- Accidental Aesop: The Ogdenville band cheated (by using glow sticks, expressly against the rules) and won. Lisa spends the rest of the episode appealing to progressively higher authorities until finally then-President Bill Clinton himself overturns the results. The Aesop is pretty explicitly spelled out: if things don't go your way, you can always whine to someone until they do. It was clearly meant to be a Spoof Aesop; Marge points out that it's not a good moral to take away from this, and Clinton simply replies that he's not a very good president. Be that as it may, "Calmly and logically appeal to authority figures when faced with an injustice" isn't really that bad a moral.
- Bizarro Episode: One of the show's most infamous. Given the show's usual formula, something had to happen that would make Homer quit horse racing. There were many ways this could have happened, but the other jockeys revealing themselves to be elves, singing a musical number, and threatening Homer into losing the next race was probably not something anybody would have guessed. The show usually never uses overt fantastical elements outside of brief gags, but here it plays a major role in the plot's resolution.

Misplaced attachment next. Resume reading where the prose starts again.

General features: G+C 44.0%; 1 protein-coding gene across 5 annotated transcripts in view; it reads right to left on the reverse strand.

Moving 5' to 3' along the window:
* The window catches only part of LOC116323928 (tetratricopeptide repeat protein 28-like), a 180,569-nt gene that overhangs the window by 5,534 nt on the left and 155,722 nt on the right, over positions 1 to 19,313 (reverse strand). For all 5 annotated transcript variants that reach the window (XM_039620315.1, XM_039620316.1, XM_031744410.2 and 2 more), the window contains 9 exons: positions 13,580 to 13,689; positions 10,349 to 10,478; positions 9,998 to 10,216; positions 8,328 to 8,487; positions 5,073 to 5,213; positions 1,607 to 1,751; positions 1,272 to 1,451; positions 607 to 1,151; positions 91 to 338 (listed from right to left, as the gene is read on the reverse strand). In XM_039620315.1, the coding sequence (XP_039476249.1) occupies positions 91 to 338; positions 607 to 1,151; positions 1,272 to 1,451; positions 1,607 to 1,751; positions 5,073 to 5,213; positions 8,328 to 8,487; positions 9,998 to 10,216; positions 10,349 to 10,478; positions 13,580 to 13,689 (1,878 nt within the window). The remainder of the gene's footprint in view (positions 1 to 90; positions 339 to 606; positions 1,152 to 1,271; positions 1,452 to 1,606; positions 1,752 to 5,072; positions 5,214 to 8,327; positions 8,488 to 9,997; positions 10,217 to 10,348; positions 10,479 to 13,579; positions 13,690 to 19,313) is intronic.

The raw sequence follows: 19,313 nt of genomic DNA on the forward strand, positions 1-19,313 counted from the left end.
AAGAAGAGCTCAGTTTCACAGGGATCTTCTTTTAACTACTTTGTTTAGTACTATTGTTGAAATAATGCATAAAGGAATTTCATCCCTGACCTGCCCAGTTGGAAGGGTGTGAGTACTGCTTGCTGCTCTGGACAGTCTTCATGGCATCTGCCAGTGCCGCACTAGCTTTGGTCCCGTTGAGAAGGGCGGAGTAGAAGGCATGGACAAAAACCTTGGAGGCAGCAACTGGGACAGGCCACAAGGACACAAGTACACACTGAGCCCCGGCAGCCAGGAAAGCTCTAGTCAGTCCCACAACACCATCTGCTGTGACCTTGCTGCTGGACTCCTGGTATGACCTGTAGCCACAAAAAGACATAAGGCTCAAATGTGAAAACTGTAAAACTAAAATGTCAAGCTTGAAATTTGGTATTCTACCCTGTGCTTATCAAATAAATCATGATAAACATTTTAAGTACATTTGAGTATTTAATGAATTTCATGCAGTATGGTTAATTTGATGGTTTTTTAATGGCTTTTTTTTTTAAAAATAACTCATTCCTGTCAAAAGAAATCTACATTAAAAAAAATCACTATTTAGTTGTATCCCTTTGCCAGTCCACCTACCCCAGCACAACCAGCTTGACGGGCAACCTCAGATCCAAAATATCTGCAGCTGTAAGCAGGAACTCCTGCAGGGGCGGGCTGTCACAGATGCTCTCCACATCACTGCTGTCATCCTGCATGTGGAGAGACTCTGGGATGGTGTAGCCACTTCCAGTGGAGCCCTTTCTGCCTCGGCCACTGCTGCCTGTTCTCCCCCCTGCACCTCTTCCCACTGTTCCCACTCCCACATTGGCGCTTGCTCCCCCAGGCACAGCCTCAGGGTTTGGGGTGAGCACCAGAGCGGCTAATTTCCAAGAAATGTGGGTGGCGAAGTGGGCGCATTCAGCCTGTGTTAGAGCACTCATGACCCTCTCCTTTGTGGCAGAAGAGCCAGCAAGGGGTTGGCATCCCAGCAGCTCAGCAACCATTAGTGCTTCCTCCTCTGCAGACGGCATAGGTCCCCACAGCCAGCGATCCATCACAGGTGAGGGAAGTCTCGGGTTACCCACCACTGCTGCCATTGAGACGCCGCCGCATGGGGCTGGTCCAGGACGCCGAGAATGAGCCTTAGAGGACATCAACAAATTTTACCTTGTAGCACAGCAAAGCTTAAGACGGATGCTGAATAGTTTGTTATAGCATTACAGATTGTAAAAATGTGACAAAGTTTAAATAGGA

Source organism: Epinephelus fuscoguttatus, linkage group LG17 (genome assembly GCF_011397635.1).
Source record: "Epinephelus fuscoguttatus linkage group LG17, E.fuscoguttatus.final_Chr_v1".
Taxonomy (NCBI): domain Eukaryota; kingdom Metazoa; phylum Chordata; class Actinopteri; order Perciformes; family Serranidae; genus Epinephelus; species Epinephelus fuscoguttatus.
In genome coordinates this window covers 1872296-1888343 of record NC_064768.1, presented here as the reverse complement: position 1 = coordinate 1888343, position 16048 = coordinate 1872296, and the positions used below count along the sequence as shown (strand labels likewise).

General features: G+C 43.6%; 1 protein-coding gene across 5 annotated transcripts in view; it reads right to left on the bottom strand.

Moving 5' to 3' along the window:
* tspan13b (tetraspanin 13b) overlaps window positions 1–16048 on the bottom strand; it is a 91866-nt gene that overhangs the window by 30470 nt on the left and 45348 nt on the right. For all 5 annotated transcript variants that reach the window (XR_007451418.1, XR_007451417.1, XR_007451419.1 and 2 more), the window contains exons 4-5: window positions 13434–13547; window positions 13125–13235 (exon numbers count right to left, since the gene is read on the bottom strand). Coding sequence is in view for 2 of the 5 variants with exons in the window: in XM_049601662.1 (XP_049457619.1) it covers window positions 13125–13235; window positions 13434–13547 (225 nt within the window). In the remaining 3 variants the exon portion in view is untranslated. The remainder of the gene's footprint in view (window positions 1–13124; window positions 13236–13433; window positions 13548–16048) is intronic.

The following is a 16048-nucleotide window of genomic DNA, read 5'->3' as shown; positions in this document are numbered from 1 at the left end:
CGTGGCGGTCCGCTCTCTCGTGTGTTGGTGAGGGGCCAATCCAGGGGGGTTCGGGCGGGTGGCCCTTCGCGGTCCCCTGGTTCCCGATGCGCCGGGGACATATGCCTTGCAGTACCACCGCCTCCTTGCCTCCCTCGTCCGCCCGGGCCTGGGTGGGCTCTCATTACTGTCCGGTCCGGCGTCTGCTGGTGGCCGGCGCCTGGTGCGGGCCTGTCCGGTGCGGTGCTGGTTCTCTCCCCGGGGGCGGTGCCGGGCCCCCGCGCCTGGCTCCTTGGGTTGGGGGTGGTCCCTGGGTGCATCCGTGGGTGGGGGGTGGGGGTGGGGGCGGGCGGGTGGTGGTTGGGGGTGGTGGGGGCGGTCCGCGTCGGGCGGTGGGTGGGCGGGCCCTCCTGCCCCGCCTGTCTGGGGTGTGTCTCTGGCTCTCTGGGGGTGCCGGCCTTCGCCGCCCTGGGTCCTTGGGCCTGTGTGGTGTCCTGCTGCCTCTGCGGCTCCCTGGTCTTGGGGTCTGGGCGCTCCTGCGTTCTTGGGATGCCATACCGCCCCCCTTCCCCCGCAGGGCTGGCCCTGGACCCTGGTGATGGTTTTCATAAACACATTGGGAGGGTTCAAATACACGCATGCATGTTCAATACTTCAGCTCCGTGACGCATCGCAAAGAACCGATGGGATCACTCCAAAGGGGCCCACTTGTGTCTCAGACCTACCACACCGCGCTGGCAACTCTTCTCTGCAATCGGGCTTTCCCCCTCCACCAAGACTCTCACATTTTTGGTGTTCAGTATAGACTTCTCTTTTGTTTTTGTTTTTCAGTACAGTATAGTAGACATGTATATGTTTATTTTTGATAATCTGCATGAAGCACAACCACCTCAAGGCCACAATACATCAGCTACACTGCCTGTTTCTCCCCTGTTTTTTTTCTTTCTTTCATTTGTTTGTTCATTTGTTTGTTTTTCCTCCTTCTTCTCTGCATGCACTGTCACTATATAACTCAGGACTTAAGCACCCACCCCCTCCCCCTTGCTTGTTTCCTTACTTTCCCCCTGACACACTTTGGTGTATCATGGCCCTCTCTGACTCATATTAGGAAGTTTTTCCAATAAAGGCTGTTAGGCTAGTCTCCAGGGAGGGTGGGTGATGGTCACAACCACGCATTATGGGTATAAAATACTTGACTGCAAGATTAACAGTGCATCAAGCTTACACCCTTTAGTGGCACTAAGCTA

- Broken Base: Many fans hate this episode and call it one of the worst ever (at best. At worst, they cite it as the point where they invoke Fanon Discontinuity and pretend that every episode after this point doesn't exist), but a fair number enjoy it because it spoofs the Flanderization and absurd plots that started to crop up in Season 9.
- "Funny Aneurysm" Moment: The episode's attempt to ward off complaints at the pass through Comic Book Guy's Straw Fan-ness became this after the episode ended up being disliked for reasons that had nothing at all to do with recycling plot points.
- Strawman Has a Point:
- The Ogdenville band uses glowsticks and wins, even though visual aids were expressly forbidden. Lisa's outrage is justified as the Ogdenville band won despite breaking the rules, as well as her appealing to higher figures, since the competition judge doesn't care about the rules violation and brushes her off when she complains. Even if it wasn't meant maliciously, Ogdenville broke the rules and should have been disqualified. Similarly, the show treats "if the other side cheats, complain until it's fixed" as a spoof aesop, but it's an entirely reasonable response under the circumstances.
- While probably unintentional, Comic Book Guy's complaints come across like like this to many viewers, given that this episode does tend to top real-world worst-episode-ever lists, though for a completely different reason.
- They Wasted a Perfectly Good Character: It could be argued that the jockeys could have been anything else besides something as fantastical as elves, such as the Mafia, Illuminati, Stonecutters (again), or just regular jockeys, since they already had motive to sabotage Bart and Duncan anyway. Others have claimed that the idea of jockeys being elves is actually a pretty good gag, but making it a major cog in the third act was a bad idea.
YMMV / The Simpsons S 11 E 13 Saddlesore Galactica